Cat’s reproductive systems have the same components as those of all other mammals.
The age when a female cat enters puberty depends on when she was born and can vary from five to twelve months of age. This is because cats are what is called seasonally polyestrus, that is, their estrus (heat) cycle depends on the amount of daylight (photoperiod) in a day In the Northern Hemisphere most cats begin to cycle in February or March and continue to cycle every two to three weeks until fall, unless a cat is mated and becomes pregnant. Approximately twelve to fourteen hours of light a day is the normal measure used. Persian cats are the exception; they enter puberty as late as one and a half years of age. Indoor cats that live in nothing but bright artificial light, on the other hand, may cycle all year long. Signs of estrus in female cats are mostly behavioral. Cats in estrus will become very affectionate, vocalize a lot, become agitated, and walk with their backs arched and tails extended. They also roll around on the floor; this behavior can be so dramatic owners may confuse it with seizures.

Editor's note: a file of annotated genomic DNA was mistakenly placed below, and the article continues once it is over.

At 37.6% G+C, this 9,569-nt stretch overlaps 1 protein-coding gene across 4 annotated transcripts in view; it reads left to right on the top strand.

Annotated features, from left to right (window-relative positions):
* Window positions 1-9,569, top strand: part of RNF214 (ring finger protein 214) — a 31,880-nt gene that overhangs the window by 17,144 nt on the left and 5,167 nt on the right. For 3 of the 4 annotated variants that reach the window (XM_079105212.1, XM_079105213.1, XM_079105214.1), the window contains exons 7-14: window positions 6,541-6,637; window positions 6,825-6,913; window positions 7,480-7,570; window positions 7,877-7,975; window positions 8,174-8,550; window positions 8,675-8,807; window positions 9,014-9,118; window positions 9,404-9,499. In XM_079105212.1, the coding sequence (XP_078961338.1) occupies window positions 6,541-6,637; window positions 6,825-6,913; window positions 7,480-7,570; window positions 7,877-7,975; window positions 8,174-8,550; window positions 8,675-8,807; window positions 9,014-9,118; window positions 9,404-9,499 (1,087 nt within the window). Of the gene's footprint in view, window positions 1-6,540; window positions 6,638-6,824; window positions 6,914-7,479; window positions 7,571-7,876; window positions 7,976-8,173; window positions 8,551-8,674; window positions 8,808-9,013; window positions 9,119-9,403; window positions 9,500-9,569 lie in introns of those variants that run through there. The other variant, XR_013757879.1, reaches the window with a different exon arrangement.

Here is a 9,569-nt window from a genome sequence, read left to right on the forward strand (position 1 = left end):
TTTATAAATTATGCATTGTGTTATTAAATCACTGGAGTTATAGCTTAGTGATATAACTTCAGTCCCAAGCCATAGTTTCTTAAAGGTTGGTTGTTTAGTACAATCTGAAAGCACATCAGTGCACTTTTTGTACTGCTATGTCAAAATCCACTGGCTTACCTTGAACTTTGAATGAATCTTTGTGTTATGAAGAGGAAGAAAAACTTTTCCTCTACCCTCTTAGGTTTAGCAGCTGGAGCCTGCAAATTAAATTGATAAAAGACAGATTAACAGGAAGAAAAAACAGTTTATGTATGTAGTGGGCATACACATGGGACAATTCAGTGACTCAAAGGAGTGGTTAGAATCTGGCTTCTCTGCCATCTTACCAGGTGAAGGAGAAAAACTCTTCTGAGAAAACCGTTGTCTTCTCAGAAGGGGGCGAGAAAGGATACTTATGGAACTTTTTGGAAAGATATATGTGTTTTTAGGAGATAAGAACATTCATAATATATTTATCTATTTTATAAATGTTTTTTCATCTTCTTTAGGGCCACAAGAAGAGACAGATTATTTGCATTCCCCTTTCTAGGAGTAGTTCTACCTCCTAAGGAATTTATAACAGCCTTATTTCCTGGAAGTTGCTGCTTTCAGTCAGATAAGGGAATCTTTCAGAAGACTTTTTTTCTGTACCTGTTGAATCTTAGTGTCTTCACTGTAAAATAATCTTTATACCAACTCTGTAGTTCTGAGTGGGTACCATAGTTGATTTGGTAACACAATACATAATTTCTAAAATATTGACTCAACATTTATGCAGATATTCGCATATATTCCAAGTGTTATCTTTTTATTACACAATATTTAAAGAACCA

Female cats have a total of eight mammary glands, four on each side of the body. In young cats these glands are not very prominent and look like little specks. In older females, particularly those who have had a litter of nursing kittens, the breasts may be more prominent and pendulous. In older, unspayed female cats the mammary glands may develop tumors. Cat breast tumors, while less common than in dogs, are often highly malignant. If an owner detects a lump in the area of the mammary glands, a veterinarian should be consulted immediately.
Surgical neutering prevents many health problems in both male and female cats and protects females from unwanted pregnancies. Unneutered male (torn) cats usually spray foulsmelling urine markers all around their territories, which makes them most unpleasant house pets. For the greatest health benefits females should be spayed (have an overiohysterectomy) before their first heat, at anywhere between six and seven months of age; males should be castrated by the time they’re eight months old so that spraying urine doesn’t become a habit. In recent years many shelters have found that both male and female kittens can be neutered at much earlier ages with no ill side effects. This earlier neutering has been effective in preventing unwanted kittens. For more about this, see “Spaying and Neutering” in the following chapter.